After extensive advertising, the College received approximately 100 applications and nominations. The firm conducted 40 in-depth phone calls and 13 in-person interviews. The search committee then interviewed eight of those candidates before selecting three finalists.
The final three candidates came to campus throughout the month of April and met with about 30 people including faculty, staff and students. The search committee then met with Falk on April 29 to discuss the finalists. Falk then selected Puddester for the position.
“Williams is the premier liberal arts college in the country, and the faculty here is extraordinary,” Puddester said. “The opportunity to work in this environment is what attracted me to this position. Also, I am a native New Englander and my wife Susan also grew up in Vermont, so we feel like we are coming back home.””
This week, Puddester will again be visiting the College, and he will be formally introduced at this afternoon’s faculty meeting. He will return again in June around the time of the next Board of Trustees meeting.
Many members of the College look forward to Puddester’s arrival, including Dudley. “We’re going to complement each other extremely well,” Dudley said. “I know a lot about Williams, but I’m new to administration. Fred knows a lot about administration, but he’s new to Williams. We had a long conversation when he was on campus, and I’m confident it will be a great personal and professional fit. I can’t wait to get started.”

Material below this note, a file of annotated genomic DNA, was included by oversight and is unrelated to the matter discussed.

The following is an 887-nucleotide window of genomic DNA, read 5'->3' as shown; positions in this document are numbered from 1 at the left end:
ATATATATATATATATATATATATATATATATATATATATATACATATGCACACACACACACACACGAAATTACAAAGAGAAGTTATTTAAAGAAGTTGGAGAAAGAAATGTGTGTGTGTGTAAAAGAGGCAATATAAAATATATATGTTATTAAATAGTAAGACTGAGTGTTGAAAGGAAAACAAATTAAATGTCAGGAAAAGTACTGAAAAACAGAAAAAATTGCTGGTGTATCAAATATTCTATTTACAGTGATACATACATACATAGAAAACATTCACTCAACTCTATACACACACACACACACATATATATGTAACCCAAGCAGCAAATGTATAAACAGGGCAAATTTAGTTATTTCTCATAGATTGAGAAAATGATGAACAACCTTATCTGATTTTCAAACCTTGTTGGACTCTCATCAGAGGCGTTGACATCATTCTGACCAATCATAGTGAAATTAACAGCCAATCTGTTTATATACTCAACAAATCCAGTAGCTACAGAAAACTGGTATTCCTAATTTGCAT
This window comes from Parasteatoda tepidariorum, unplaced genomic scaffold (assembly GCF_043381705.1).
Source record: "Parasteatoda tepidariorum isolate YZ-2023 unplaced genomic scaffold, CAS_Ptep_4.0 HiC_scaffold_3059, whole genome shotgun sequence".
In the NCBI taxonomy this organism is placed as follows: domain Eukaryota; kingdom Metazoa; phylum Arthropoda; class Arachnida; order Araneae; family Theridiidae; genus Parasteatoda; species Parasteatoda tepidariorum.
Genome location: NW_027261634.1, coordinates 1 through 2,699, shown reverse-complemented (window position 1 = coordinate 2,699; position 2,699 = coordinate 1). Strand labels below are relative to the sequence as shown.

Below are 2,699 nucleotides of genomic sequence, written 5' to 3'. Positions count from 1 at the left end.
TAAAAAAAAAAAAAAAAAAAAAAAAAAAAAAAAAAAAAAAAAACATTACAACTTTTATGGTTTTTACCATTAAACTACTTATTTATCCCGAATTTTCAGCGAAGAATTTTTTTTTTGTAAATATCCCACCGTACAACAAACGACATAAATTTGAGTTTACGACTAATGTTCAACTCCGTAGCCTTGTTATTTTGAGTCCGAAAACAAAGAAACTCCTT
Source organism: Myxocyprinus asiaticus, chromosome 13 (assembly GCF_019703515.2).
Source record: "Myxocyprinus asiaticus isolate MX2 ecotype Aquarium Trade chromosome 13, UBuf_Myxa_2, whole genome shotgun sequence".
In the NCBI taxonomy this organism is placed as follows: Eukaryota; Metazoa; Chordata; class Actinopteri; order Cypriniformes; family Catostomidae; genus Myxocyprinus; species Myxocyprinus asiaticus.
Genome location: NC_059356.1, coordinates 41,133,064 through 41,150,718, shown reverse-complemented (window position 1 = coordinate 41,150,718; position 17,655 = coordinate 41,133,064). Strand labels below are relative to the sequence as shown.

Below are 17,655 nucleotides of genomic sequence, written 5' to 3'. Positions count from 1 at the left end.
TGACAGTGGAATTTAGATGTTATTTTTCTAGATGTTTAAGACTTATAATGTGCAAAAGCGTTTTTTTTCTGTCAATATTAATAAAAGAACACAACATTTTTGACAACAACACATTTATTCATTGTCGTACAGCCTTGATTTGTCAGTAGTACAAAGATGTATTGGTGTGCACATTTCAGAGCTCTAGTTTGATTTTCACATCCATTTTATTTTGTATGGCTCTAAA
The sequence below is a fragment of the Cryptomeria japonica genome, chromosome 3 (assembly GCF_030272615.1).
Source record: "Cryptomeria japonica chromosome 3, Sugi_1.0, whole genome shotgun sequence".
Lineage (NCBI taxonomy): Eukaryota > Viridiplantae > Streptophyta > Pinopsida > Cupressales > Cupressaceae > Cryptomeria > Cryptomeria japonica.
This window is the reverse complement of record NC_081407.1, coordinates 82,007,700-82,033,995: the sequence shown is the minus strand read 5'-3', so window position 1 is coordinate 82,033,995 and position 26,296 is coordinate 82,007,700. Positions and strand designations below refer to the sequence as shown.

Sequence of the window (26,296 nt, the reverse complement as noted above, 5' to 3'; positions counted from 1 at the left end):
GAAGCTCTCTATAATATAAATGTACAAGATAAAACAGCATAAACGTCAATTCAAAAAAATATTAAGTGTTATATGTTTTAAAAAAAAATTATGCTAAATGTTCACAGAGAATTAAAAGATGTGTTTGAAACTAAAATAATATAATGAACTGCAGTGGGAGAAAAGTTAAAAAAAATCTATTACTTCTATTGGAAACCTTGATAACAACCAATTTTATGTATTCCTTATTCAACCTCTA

Falk shared similar sentiments. “I think [Puddester] is going to work very well with everyone in Hopkins Hall and extraordinarily well with everyone at Williams,” he said. “This is a position that is going to require him to work broadly to develop relationships across the College, and I will say from my experience with Fred that he has an extraordinary ability to connect to people, to listen to people and to build great working relationships.”
“I look forward to working with the faculty and staff,” Puddester said. “Williams is a special place, and I am looking forward to learning from everyone on campus.”